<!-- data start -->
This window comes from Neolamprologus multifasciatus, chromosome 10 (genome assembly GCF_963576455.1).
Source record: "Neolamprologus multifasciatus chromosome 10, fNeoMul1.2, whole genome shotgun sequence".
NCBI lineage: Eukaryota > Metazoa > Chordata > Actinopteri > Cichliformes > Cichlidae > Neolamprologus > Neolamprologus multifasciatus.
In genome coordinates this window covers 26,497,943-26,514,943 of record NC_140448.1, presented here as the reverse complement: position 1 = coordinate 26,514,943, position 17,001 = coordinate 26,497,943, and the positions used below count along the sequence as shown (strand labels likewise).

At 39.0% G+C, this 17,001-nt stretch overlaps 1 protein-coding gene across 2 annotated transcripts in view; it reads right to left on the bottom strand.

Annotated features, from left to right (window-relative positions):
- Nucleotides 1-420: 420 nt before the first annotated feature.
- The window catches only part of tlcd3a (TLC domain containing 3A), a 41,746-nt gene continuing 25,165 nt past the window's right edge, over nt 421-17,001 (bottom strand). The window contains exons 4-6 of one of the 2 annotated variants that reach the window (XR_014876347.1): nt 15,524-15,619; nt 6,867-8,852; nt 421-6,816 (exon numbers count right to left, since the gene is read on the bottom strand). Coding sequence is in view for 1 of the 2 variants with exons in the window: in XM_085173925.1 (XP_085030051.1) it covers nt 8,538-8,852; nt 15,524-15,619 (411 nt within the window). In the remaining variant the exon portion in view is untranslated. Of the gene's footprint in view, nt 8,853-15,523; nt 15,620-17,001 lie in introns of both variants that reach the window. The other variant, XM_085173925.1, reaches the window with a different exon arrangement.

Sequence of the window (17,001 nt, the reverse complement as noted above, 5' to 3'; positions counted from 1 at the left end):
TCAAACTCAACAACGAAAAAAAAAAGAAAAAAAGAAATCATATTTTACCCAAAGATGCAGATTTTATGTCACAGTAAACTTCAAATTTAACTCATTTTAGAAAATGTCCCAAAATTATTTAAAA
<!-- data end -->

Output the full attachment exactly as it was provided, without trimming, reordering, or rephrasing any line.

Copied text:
This window comes from Neolamprologus multifasciatus, chromosome 10 (genome assembly GCF_963576455.1).
Source record: "Neolamprologus multifasciatus chromosome 10, fNeoMul1.2, whole genome shotgun sequence".
NCBI lineage: Eukaryota > Metazoa > Chordata > Actinopteri > Cichliformes > Cichlidae > Neolamprologus > Neolamprologus multifasciatus.
In genome coordinates this window covers 26,497,943-26,514,943 of record NC_140448.1, presented here as the reverse complement: position 1 = coordinate 26,514,943, position 17,001 = coordinate 26,497,943, and the positions used below count along the sequence as shown (strand labels likewise).

At 39.0% G+C, this 17,001-nt stretch overlaps 1 protein-coding gene across 2 annotated transcripts in view; it reads right to left on the bottom strand.

Annotated features, from left to right (window-relative positions):
- Nucleotides 1-420: 420 nt before the first annotated feature.
- The window catches only part of tlcd3a (TLC domain containing 3A), a 41,746-nt gene continuing 25,165 nt past the window's right edge, over nt 421-17,001 (bottom strand). The window contains exons 4-6 of one of the 2 annotated variants that reach the window (XR_014876347.1): nt 15,524-15,619; nt 6,867-8,852; nt 421-6,816 (exon numbers count right to left, since the gene is read on the bottom strand). Coding sequence is in view for 1 of the 2 variants with exons in the window: in XM_085173925.1 (XP_085030051.1) it covers nt 8,538-8,852; nt 15,524-15,619 (411 nt within the window). In the remaining variant the exon portion in view is untranslated. Of the gene's footprint in view, nt 8,853-15,523; nt 15,620-17,001 lie in introns of both variants that reach the window. The other variant, XM_085173925.1, reaches the window with a different exon arrangement.

Sequence of the window (17,001 nt, the reverse complement as noted above, 5' to 3'; positions counted from 1 at the left end):
TCAAACTCAACAACGAAAAAAAAAAGAAAAAAAGAAATCATATTTTACCCAAAGATGCAGATTTTATGTCACAGTAAACTTCAAATTTAACTCATTTTAGAAAATGTCCCAAAATTATTTAAAA